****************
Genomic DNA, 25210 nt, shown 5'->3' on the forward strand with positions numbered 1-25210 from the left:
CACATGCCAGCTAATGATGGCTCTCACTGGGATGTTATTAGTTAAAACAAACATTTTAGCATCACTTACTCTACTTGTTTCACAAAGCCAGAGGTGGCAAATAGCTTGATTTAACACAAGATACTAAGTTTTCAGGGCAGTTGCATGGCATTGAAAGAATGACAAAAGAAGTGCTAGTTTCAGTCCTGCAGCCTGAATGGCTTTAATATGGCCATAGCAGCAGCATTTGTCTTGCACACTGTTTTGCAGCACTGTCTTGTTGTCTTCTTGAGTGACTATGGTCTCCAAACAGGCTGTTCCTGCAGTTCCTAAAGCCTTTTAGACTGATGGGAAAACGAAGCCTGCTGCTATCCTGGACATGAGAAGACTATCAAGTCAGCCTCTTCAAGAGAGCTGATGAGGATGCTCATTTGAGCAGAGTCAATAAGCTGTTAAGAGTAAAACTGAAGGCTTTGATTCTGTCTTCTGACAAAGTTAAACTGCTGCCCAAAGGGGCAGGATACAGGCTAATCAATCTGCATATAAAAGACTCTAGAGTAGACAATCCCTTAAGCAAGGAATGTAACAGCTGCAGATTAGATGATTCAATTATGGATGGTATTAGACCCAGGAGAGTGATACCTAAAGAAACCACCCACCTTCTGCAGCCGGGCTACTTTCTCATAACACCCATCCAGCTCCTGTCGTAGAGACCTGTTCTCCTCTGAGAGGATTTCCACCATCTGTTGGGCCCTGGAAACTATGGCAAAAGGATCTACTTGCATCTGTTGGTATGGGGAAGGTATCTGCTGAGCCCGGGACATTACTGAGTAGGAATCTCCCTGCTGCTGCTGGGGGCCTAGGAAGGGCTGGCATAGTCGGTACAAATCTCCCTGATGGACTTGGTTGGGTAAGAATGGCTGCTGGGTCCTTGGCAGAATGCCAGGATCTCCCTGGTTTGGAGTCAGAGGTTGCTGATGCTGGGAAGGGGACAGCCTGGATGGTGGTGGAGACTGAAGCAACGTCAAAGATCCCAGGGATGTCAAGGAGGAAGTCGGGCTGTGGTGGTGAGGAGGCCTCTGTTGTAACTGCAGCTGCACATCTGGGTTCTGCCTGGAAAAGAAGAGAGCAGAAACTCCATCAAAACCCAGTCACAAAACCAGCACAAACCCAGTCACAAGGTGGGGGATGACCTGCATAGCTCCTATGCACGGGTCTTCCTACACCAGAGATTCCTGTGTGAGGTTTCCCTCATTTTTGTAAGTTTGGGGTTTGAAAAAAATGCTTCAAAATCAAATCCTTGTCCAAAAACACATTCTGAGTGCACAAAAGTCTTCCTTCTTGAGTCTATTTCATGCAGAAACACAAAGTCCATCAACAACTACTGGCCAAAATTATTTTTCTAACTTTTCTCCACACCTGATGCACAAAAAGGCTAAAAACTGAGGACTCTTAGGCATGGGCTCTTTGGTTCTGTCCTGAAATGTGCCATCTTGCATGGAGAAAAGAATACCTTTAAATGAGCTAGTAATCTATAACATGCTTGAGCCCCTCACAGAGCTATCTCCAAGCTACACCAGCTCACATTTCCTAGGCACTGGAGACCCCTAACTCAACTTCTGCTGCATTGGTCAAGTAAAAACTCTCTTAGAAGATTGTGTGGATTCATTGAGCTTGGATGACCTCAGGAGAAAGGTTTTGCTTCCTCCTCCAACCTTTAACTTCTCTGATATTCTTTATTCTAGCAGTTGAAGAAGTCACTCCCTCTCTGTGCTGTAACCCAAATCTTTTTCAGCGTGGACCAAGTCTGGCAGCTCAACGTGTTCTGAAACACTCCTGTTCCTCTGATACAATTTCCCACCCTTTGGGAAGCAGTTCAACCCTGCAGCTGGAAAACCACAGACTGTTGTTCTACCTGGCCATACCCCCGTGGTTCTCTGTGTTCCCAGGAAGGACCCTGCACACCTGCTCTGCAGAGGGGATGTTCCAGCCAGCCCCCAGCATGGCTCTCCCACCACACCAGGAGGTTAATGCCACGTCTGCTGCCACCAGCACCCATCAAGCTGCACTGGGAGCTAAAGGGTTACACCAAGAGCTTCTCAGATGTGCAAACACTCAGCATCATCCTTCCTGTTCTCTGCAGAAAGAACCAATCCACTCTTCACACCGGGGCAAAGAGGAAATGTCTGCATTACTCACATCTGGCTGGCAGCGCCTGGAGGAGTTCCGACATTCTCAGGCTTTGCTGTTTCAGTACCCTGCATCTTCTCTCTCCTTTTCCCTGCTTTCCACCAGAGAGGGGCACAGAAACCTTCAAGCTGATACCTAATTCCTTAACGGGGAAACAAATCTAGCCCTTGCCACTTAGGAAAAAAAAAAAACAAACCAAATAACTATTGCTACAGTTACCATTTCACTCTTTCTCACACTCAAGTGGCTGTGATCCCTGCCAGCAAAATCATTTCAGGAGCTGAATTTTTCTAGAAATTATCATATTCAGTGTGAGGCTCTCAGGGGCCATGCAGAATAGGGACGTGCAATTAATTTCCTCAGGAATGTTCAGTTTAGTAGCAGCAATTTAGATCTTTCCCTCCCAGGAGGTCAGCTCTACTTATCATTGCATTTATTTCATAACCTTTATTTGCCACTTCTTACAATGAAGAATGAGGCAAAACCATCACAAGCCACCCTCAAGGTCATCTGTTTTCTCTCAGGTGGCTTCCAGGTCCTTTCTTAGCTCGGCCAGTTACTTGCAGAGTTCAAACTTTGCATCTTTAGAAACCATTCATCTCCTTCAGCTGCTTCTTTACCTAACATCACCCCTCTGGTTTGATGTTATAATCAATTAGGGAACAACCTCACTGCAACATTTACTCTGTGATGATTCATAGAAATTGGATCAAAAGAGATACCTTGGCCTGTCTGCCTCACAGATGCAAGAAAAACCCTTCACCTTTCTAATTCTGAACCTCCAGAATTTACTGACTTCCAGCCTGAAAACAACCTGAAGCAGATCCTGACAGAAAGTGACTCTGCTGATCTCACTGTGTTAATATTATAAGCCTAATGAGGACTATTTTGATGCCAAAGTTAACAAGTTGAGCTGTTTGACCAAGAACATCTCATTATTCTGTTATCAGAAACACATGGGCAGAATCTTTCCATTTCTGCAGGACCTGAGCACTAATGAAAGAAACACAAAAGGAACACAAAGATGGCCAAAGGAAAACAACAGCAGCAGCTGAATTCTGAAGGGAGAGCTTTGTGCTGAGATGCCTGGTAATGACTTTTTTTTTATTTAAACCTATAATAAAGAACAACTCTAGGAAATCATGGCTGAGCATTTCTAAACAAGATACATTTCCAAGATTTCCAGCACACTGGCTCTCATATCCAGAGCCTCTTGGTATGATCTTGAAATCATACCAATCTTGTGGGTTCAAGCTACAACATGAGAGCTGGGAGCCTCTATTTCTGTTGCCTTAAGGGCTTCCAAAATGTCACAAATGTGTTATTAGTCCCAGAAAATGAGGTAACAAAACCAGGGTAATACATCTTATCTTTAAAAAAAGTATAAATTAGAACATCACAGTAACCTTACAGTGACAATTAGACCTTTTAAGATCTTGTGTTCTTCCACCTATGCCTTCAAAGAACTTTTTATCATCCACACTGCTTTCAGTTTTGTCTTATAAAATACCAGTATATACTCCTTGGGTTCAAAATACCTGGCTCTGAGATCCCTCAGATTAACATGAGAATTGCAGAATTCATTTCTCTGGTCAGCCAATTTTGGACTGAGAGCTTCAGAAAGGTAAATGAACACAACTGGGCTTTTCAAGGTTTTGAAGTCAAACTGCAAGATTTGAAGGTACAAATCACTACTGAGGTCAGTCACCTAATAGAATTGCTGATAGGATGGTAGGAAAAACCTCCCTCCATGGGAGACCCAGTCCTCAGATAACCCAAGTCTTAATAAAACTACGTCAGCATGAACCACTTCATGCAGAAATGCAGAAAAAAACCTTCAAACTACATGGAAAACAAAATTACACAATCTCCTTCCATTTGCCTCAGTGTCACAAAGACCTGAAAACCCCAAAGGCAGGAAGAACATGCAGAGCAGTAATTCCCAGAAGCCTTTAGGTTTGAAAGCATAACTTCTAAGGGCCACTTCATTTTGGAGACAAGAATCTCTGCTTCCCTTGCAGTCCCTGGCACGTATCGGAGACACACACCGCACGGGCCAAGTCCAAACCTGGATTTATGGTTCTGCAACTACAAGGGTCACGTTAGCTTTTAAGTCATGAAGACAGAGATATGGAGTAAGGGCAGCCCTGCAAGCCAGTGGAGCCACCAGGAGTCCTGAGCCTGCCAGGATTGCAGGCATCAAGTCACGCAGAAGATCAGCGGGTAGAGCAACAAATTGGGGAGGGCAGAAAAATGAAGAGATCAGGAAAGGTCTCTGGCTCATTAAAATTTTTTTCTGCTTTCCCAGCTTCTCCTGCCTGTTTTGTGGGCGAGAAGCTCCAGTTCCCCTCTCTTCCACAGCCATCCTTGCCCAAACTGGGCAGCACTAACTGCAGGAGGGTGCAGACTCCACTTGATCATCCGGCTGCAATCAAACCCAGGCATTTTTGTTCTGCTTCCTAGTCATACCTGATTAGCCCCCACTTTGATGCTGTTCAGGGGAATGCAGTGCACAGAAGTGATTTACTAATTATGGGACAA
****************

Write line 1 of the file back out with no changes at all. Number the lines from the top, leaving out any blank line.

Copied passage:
Genomic DNA, 25210 nt, shown 5'->3' on the forward strand with positions numbered 1-25210 from the left: